03/28/2011 09:59 am ET | Updated May 28, 2011

Are the New Subsea Oilwell Containment Companies Ready? Maybe

The BP well blowout last April exposed one of the biggest weaknesses of drilling in the deepwater: the inability of the oil and gas industry to contain a well blowout once it occurred.  The industry was overly confident in advanced drilling and well control technology, and never contemplated that a well could blowout, burn down the rig, sink it, and then flow uncontrolled into the ocean environment for days, weeks, months as we so painfully witnessed on 24/7 television.  As memory of the ongoing catastrophe fades, here's a visual image to remind you of the depth of the crisis and magnitude of the damage:

And another:

The industry and the government agency charged with overseeing the offshore had never contemplated a blowout where every control and safety system failed, and the necessity for accessing a well without a floating rig over it.  It had never been anticipated that a failed blowout preventer (BOP) rendered useless by the blowout itself and a wrecked riser on top of the BOP, could thwart every attempt to get into the well.  It was a harsh lesson; one from which that I'm not sure we've learned much.  In the days since the blowout, the BOEMRE (the Minerals Management Service under a new name) has mandated new rules for offshore drilling, mostly centered around more training and more third party certifications, but not much in the way of actual fundamental change.  As we've already talked about, BOPs are still the same, with their built in failure rate.

One change mandated by the BOEMRE that has delayed the return to drilling the deepwater is the ability to contain subsea well blowouts.  To be clear, this order did not mandate BOP improvements.  It mandated an ability to contain oil after the BOP failed.  To respond to this order, a group of major oil companies announced the formation of the Marine Well Containment Company (MWCC).  The early members were Shell, Chevron, Conoco-Phillips, and Exxon Mobil.  Since then they have been joined by Anadarko, Apache, and... wait for it... BP.  Their goal was to pool resources to establish a fast deployment containment system, using primarily the equipment that BP had developed during the height of the crisis last summer.  They now claim to have an "interim system" in place and are constructing a larger, more permanent system through an effort led by Exxon Mobil.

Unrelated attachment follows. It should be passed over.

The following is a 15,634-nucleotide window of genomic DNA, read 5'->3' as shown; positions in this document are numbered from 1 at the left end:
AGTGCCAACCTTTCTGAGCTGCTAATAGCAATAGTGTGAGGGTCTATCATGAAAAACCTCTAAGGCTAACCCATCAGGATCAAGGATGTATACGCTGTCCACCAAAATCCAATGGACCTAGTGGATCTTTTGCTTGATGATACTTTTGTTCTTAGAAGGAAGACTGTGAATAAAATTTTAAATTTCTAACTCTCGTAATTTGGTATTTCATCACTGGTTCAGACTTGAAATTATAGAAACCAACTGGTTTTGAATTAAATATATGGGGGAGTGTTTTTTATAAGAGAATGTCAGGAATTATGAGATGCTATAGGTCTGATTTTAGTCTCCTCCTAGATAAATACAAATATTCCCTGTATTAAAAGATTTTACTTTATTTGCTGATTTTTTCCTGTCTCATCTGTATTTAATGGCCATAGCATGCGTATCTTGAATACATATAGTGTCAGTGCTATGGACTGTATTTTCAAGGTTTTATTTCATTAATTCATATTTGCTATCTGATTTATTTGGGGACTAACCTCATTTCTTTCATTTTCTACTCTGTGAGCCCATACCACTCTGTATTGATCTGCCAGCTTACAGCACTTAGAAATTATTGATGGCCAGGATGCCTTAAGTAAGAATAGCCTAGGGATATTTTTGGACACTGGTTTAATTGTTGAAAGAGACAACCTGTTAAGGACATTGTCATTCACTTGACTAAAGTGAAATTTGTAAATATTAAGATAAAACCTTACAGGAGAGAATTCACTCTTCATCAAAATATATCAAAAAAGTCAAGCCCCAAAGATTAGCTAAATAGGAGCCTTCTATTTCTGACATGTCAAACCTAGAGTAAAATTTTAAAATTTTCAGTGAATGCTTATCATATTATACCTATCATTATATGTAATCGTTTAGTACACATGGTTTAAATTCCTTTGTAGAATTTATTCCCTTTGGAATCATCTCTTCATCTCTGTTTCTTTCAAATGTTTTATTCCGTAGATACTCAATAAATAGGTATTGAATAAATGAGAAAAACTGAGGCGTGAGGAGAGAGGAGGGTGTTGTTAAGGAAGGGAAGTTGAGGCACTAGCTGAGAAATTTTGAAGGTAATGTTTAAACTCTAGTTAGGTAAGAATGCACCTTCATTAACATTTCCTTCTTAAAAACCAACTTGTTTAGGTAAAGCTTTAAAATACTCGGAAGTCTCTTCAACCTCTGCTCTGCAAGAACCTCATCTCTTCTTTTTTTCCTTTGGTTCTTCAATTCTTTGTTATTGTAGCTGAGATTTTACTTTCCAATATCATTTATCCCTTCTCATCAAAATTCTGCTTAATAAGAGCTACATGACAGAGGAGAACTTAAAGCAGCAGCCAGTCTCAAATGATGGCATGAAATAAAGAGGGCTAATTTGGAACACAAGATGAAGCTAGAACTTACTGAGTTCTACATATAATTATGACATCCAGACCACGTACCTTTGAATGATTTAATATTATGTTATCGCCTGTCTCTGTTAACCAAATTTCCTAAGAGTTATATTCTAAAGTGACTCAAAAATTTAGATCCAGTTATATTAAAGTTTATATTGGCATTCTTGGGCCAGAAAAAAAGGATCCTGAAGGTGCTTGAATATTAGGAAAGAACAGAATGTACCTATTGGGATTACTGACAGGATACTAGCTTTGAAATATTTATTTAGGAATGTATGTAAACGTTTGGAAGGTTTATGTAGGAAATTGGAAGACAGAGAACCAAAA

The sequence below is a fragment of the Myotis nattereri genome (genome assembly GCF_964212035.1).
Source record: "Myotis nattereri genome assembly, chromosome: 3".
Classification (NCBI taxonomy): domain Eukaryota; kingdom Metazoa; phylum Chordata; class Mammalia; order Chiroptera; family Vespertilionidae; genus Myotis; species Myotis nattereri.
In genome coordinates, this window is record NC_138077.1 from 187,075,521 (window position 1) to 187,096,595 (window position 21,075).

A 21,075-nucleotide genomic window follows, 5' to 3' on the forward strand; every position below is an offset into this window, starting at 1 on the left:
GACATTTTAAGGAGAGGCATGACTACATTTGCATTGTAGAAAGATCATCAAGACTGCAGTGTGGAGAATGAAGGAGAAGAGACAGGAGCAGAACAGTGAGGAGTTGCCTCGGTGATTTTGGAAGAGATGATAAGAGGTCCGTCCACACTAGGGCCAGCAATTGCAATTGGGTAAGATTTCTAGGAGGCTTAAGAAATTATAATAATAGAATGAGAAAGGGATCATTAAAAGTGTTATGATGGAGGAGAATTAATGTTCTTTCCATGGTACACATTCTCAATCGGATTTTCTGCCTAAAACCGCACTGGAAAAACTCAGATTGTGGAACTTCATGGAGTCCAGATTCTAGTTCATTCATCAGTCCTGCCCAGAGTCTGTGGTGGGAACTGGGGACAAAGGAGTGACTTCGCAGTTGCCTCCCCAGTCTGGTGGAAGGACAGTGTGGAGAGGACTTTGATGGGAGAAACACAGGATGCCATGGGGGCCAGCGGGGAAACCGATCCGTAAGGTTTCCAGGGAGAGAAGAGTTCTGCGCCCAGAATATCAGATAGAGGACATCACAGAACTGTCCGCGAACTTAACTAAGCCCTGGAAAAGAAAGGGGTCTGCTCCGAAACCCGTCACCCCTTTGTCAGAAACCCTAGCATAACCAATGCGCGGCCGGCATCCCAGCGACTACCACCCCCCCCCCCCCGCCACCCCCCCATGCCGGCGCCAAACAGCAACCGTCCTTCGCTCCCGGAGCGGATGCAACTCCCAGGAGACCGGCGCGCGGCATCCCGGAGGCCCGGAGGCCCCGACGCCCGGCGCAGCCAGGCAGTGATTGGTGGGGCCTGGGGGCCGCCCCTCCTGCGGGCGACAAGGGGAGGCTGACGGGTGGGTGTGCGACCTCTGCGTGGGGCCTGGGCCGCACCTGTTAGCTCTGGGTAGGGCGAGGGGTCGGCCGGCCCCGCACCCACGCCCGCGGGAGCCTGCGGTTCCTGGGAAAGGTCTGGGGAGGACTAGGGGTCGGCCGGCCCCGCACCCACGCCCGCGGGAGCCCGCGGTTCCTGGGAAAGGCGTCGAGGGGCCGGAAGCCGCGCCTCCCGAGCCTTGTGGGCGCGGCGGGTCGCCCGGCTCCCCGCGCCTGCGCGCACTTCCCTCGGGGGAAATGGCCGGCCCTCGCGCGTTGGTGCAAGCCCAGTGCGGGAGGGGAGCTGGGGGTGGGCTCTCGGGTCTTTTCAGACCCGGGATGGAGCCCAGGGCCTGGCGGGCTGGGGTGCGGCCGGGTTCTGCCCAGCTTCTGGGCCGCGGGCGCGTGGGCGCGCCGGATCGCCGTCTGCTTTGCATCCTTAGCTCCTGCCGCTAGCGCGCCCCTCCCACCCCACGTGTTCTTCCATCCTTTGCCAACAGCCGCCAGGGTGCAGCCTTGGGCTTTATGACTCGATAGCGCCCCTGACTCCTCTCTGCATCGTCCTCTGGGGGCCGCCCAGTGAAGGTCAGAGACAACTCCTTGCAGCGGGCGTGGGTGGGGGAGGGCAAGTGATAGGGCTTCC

A competitor, Helix Energy Solutions, soon after the MWCC was established, announced the Helix Well Containment Group (HWGC), now made up of 22 smaller offshore operators and using, of course, Helix's own equipment, called the Helix Fast Response System, made up of several vessels with which we are already familiar, the Q4000, which eventually recovered the failed Macondo BOP, and the Helix Producer, a floating production facility which stood by, but was never used, during last summer's blowout.  One thing I noted on their new website was, even though Helix claims to be ready, they disclose that their capping stack "will be ROV operable"; not is... will be.  Helix has boasted that the first deepwater permit was issued to a member company, Noble Energy.

Besides the obvious weaknesses in subsea BOPs, and hence well control,  I am concerned about having competing groups doing subsea containment.  Helix setting up a for-profit company has already siphoned off independent operator's money, weakening both efforts, especially in research and development.  Has this happened before?  Sure it has, right after major oil companies formed the Marine Spill Response Corporation (MSRC) in response to spill cleanup requirements mandated in 1990's Oil Pollution Act, which was enacted after the Exxon Valdez disaster.  The non-profit consortium was established to improve oil clean up technology and capability.  In 1992, a for-profit competitor was formed called the National Response Corporation (NRC), which began cutting prices for oil spill cleanup.  The result? MSRC members were siphoned off to the NRC, weakening the MSRC.  Price competition was set up, and I'll give you one guess which service was cut to compete... yes, that's right, research and development.  That's how you get 1970's surface cleanup technology applied to a deepwater blowout in 2010, and the tragic results.

If we fail to learn from history, we are doomed to repeat it.  Having two well containment companies, one for the majors and one for the independents, weakens both efforts.  Since Helix is a for-profit corporation, it will compete on price to get more members.  If (when) one of those operators has a blowout and runs out of money (or hits their statutory $75 million liability cap for clean up), will the other companies step in?  Will the majors step in?  No one will know until it happens; once again, we have set up the same ad hoc environment that existed at the time of the BP blowout.

It seems that the industry and the government will never learn.

Bob Cavnar, a 30-year veteran of the oil and gas industry, is the author of Disaster on the Horizon: High Stakes, High Risks, and the Story Behind the Deepwater Well Blowout. He is CEO of Luca Technologies.